Although God empowers us for ministry work that exceeds our natural ability to perform, He does not eliminate the need for normal human sustenance such as food and rest. And we can reach our capacity for handling major, traumatic scenarios. There is a point where we reach overload. It’s ok to say, “I need help with this.”
  • Rest in God’s omniscient, omnipotent, omnipresent involvement in people’s traumatic life events.
    God is present and active in people’s lives all the time. I can do my best do deal with a hard situation, then go to bed at night and know that, although I’m not with that person, God is and He is at work – comforting, providing, sanctifying.
  • Trust in the process of inner progressive sanctification through the Word and the Holy Spirit.
    I think part of the problem is thinking I am the Savior, the one with ability to do all the things. If something’s going to happen, someone is going to change, someone is going to recover, gain hope – I am going to produce it or at least be the key to facilitating it. It comes down to our view of God, His sovereignty, and progressive sanctification.

The foundation of prevention and healing is trust and rest in the work of Christ.. The hope that counselors extend to counselees is the same hope upon which their faith rests, namely, the gospel of Jesus Christ.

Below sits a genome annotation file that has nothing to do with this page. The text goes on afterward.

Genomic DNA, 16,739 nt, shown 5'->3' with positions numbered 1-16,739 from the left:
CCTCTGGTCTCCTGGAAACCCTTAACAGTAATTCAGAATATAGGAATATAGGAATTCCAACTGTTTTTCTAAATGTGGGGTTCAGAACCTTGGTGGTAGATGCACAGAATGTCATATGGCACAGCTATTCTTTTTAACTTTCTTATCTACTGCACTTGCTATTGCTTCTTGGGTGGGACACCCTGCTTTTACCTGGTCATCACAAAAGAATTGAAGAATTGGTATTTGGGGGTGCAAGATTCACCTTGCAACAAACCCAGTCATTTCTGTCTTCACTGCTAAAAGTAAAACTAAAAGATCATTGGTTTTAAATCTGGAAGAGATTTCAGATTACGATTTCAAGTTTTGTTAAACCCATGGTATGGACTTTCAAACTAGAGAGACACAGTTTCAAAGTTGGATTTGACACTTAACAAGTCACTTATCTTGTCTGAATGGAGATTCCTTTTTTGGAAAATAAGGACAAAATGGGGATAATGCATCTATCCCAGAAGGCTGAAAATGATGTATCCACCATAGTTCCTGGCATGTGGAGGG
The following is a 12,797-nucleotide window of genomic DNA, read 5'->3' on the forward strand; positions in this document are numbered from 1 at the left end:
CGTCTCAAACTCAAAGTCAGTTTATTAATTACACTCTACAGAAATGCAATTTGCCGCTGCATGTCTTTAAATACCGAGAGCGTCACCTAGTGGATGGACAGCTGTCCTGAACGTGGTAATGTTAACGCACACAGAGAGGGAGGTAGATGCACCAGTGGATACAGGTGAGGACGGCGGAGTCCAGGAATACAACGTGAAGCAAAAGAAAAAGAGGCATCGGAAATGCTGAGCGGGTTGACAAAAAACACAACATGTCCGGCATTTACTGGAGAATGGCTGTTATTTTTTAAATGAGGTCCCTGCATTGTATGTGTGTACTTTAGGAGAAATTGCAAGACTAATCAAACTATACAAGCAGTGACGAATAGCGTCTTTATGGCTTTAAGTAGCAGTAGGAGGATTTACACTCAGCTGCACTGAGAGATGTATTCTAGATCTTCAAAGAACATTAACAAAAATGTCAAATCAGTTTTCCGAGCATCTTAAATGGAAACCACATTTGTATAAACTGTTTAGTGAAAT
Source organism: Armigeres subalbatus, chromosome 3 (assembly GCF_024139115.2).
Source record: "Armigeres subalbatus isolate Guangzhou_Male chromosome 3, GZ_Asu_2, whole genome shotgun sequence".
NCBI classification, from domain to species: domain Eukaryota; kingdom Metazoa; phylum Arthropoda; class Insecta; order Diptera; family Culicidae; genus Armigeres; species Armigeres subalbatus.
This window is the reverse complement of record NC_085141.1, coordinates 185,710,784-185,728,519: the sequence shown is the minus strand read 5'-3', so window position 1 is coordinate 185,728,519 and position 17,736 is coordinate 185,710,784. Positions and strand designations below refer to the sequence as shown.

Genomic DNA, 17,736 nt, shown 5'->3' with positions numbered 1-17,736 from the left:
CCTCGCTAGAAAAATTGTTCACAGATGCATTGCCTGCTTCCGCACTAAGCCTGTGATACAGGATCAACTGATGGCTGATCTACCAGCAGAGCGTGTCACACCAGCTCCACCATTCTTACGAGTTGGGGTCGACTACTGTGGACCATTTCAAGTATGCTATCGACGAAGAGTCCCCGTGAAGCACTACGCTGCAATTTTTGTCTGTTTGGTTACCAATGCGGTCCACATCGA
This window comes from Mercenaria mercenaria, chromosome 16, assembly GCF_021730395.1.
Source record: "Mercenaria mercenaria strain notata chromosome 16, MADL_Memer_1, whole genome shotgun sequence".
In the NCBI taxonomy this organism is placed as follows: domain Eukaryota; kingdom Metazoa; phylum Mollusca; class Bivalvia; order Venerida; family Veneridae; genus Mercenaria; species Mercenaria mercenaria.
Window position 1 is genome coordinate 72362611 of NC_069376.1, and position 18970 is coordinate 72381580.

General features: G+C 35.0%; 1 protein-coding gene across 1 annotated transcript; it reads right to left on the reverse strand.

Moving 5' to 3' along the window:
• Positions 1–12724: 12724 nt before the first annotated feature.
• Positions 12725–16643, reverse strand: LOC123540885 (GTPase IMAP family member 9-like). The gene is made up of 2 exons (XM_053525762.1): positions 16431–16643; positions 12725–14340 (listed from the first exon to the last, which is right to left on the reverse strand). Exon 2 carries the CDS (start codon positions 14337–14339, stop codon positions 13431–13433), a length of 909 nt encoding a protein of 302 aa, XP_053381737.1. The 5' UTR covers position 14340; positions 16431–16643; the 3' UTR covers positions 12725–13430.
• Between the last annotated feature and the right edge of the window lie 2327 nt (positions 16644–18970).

… only God is infinite. Only He, working in and through the power of His word and Spirit, is able to accomplish the goal of biblical soul care: sanctification.9

Practical Solutions

In addition to appropriating scriptural truths, there are practical ways to overcome compassion fatigue in ministry.

  • Manage your weekly schedule.
    Establish priorities and commit time to them. Build in “sabbath rest” – a rhythm of life that includes, not only sufficient sleep, but also regular breaks from ministry work.
  • Block out times when you do not counsel (e.g., your day off, a heavy sermon prep day, and weekends, except for emergencies).
  • Determine a realistic load of pastoral care for your role and enlist others to share the work.